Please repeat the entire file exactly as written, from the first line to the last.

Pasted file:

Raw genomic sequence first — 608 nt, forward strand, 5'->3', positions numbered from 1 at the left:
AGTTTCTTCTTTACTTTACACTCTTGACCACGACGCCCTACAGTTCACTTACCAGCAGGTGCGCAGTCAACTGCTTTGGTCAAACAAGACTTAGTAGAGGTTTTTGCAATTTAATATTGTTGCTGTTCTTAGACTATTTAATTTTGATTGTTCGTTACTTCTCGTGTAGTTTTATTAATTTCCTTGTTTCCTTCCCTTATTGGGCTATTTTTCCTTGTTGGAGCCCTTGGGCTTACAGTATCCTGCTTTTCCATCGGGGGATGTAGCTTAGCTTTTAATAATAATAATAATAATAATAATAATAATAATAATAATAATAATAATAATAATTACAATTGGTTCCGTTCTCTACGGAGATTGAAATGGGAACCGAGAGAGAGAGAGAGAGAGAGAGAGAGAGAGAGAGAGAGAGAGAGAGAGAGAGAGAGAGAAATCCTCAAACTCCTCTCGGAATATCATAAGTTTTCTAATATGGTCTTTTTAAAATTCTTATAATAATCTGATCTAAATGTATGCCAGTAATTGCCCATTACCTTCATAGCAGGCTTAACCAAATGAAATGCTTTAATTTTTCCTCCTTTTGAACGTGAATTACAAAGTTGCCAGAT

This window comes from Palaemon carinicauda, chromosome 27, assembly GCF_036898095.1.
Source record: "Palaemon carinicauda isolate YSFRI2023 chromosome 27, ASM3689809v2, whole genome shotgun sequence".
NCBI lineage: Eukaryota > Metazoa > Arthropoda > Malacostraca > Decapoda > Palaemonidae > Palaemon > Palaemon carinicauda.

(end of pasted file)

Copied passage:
Raw genomic sequence first — 608 nt, forward strand, 5'->3', positions numbered from 1 at the left:
AGTTTCTTCTTTACTTTACACTCTTGACCACGACGCCCTACAGTTCACTTACCAGCAGGTGCGCAGTCAACTGCTTTGGTCAAACAAGACTTAGTAGAGGTTTTTGCAATTTAATATTGTTGCTGTTCTTAGACTATTTAATTTTGATTGTTCGTTACTTCTCGTGTAGTTTTATTAATTTCCTTGTTTCCTTCCCTTATTGGGCTATTTTTCCTTGTTGGAGCCCTTGGGCTTACAGTATCCTGCTTTTCCATCGGGGGATGTAGCTTAGCTTTTAATAATAATAATAATAATAATAATAATAATAATAATAATAATAATAATAATAATTACAATTGGTTCCGTTCTCTACGGAGATTGAAATGGGAACCGAGAGAGAGAGAGAGAGAGAGAGAGAGAGAGAGAGAGAGAGAGAGAGAGAGAGAGAGAGAAATCCTCAAACTCCTCTCGGAATATCATAAGTTTTCTAATATGGTCTTTTTAAAATTCTTATAATAATCTGATCTAAATGTATGCCAGTAATTGCCCATTACCTTCATAGCAGGCTTAACCAAATGAAATGCTTTAATTTTTCCTCCTTTTGAACGTGAATTACAAAGTTGCCAGAT

This window comes from Palaemon carinicauda, chromosome 27, assembly GCF_036898095.1.
Source record: "Palaemon carinicauda isolate YSFRI2023 chromosome 27, ASM3689809v2, whole genome shotgun sequence".
NCBI lineage: Eukaryota > Metazoa > Arthropoda > Malacostraca > Decapoda > Palaemonidae > Palaemon > Palaemon carinicauda.